Wendy Pearson © 2016 | All Rights Reserved
"By far, the most transforming experience of my life was caring for my mother as she battled cancer. While feelings of hopelessness and chaos were often overpowering, there were wonderful moments of pure love, tenderness, and laughter that I will treasure for the rest of my life."
Using her experience and those of family members and close friends, Wendy is writing a web series, simply titled "Caregivers." Her goals include drawing attention to the often overlooked needs of caregivers while finding some closure to her own experience.
Holding Fast the Dream: The History of African Americans in Hawaii (based on the book They Followed the Tradewinds by Miles Jackson, PhD) highlights the 200-year history of African Americans in the islands while exploring the importance and the challenges of building community. Wendy was proud to serve as host and narrator of this important contribution to the history of African Americans in the United States. Holding Fast the Dream was featured in the Hawaii International Film Festival, and nominated for a Filmmakers' Choice Award for Best Diaspora Film in the San Diego Black Film Festival. The documentary, which airs regularly on PBS Hawaii, is available for purchase at Amazon.com.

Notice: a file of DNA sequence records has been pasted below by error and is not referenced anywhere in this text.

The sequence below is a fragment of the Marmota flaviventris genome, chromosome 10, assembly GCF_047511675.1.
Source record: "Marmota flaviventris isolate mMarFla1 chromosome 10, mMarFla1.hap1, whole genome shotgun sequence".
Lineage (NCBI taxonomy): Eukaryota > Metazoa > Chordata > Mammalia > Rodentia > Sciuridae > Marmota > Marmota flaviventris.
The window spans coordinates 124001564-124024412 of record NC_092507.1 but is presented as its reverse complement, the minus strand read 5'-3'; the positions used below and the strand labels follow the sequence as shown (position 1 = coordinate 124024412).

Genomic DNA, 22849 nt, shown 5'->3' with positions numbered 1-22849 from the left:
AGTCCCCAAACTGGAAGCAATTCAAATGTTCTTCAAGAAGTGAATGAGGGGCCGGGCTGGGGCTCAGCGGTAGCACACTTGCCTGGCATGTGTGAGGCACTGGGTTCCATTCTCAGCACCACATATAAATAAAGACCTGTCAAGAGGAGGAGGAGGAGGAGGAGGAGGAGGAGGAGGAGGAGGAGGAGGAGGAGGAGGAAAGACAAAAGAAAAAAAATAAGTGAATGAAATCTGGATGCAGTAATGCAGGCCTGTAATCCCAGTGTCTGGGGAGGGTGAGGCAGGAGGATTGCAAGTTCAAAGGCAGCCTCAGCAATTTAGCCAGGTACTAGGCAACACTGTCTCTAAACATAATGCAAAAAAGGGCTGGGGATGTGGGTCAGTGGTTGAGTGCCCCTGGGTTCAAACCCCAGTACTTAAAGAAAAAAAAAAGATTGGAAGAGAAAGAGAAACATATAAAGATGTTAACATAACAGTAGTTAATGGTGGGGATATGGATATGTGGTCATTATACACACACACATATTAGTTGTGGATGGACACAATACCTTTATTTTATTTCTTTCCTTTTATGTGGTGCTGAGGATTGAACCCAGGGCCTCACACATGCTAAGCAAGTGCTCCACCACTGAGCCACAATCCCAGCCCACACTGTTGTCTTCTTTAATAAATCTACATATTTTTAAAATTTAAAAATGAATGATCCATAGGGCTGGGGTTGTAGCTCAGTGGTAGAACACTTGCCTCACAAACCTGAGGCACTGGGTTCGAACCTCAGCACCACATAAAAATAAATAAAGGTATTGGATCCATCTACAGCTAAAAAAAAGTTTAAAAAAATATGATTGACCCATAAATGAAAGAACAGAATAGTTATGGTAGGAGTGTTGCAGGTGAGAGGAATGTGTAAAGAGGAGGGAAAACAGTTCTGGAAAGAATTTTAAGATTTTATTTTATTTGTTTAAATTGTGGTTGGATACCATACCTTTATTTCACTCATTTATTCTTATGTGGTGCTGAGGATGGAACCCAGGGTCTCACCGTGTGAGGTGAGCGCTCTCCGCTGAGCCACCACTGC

Wendy had the opportunity to use her talents to help raise awareness and funding to support the Hawaii Innocence Project. Through the staged reading of "Justice for Maurice Henry Carter" Wendy and other local actors told the story of Mr. Carter's 20-year journey to have a conviction overturned for a crime he did not commit. To date, nearly 300 individuals who were wrongly convicted have been freed from incarceration through DNA testing and the important work of the Innocence Project.
Our youth sometimes find themselves the victims of bullying or struggle to deal with their own feelings of anger and frustration in ways that are not destructive. Through collaboration with Plays for Living and the Consuelo Foundation, Wendy worked with the young actors of T-Shirt Theatre to raise awareness and to open dialogue on the issues of bullying. Using the play “Where does it End?” as a tool, performances, discussions and workshops were held at the Boys and Girls Club, several middle and high schools and, on the island of Molokai, at the Molokai Community Health Center.